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Are Stocks Attractive Now? Part I

The answer depends on whether you focus on the world economy or corporate profits.  Those seeking a definitive conclusion may be disappointed.  Nevertheless, reviewing the factors that the experts are debating is helpful.

The global economy has moved away from the brink of a depression.  Yet there remain a number of outstanding issues: the uncertain effectiveness of the policy decisions made by major economies; the impact of the European debt crisis; the willingness of banks to start lending again; and, the burden of high unemployment in the developed world. 

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The Case for Debt

The surging deficit in the United States has led to much consternation and fear. We are rightfully concerned. But not all debt is bad. It is a matter of size and context.

The type of debt that deserves a bad name is, as Bill Gross of PIMCO so eloquently puts it, "the perversion of American-style capitalism over the past 30 years -- a belief that wealth was a function of printing, lending, and of course borrowing money in order to make more money." In essence, we continued to borrow from future generations in an effort to improve our current standard of living. The problem arises, according to Gross, when liabilities become so large that the interest burden and probability of repayment overwhelm both borrower and lender alike.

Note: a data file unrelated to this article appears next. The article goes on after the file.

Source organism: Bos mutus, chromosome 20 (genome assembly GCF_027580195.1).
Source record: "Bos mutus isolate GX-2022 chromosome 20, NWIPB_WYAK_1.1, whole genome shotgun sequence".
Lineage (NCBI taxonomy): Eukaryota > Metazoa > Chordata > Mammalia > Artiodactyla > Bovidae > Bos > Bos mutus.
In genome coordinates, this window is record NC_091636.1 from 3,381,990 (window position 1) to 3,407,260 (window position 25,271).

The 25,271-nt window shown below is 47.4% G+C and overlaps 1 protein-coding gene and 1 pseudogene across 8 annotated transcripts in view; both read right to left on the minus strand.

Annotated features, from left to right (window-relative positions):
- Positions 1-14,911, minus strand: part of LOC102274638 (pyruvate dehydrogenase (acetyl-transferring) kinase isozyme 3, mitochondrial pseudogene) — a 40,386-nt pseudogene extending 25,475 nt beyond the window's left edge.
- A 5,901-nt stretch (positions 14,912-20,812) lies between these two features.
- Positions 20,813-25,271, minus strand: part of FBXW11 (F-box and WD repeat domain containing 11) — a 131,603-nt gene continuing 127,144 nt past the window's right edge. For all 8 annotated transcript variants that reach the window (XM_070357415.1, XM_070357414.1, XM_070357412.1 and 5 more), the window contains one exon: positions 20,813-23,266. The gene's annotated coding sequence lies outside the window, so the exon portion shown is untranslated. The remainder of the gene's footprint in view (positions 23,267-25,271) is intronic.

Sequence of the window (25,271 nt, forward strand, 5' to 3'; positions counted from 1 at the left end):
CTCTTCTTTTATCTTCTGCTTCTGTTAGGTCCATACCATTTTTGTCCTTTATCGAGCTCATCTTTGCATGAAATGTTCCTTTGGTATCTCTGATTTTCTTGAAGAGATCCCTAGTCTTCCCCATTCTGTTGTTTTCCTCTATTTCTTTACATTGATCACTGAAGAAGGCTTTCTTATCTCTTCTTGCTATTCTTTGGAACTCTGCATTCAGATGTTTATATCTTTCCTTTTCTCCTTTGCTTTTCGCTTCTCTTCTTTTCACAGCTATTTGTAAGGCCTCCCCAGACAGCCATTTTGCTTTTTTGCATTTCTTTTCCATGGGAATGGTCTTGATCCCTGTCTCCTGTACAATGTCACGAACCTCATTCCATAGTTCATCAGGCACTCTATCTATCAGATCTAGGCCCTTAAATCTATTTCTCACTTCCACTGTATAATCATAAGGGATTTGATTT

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Crash Course

Reading about the decline of the U.S. auto industry is like watching a Hitchcock suspense film.  The camera lingers on the murder weapon.  We know what is going to happen, but the apparent victim remains unaware of her fate.  You want to yell: "Watch out!"  Unfortunately, it's too late.

Hopefully, it's not too late for Detroit's Big Three car companies.  In "Crash Course: The American Automobile Industry's Road from Glory to Disaster," author Paul Ingrassia depicts how an endless series of poor decisions seriously impaired General Motors, Ford, and Chrysler.  As a Detroit native, it is a particularly sad tale. 

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Avoiding Financial Advisor Fraud

With all the craziness in the world, you probably have given little thought to the investment portfolios of such celebrities as Sylvester Stallone, Uma Thurman, Caroline Kennedy, Martin Scorcese, and Henry Kissinger.  These are just some of the high profile clients of investment advisor, Kenneth Starr, who was criminally charged last month with fraud.

Starr allegedly diverted $59 million from 11 clients to such luxuries as a large New York condo with an indoor swimming pool and a 1,500 square foot garden.  The advisor – no connection to the Clinton prosecutor – "cultivated business at charity events and lavish parties, bridging the world of New York and Hollywood to build a star-studded client list of socialites, financiers, philanthropists, A-list actors and Hall of Fame athletes" according to the New York Times.

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Buying Garbage

As part of our recent discussion of the Goldman Sachs affair, it seemed that people were willing to take positions on what could be considered "bad bonds."  The question arises: Why would investors buy such garbage?  The answer is "price."  Or as one Wall Street veteran explained it, "there are no bad bonds, there are just bad prices."

Caroline Baum, in a commentary in Bloomberg, said investors "buy crap all the time.  They purchase distressed debt, defaulted loans and foreclosed properties.  They buy them at a discounted price that compensates them for the risk.  They stand to lose little and win big."

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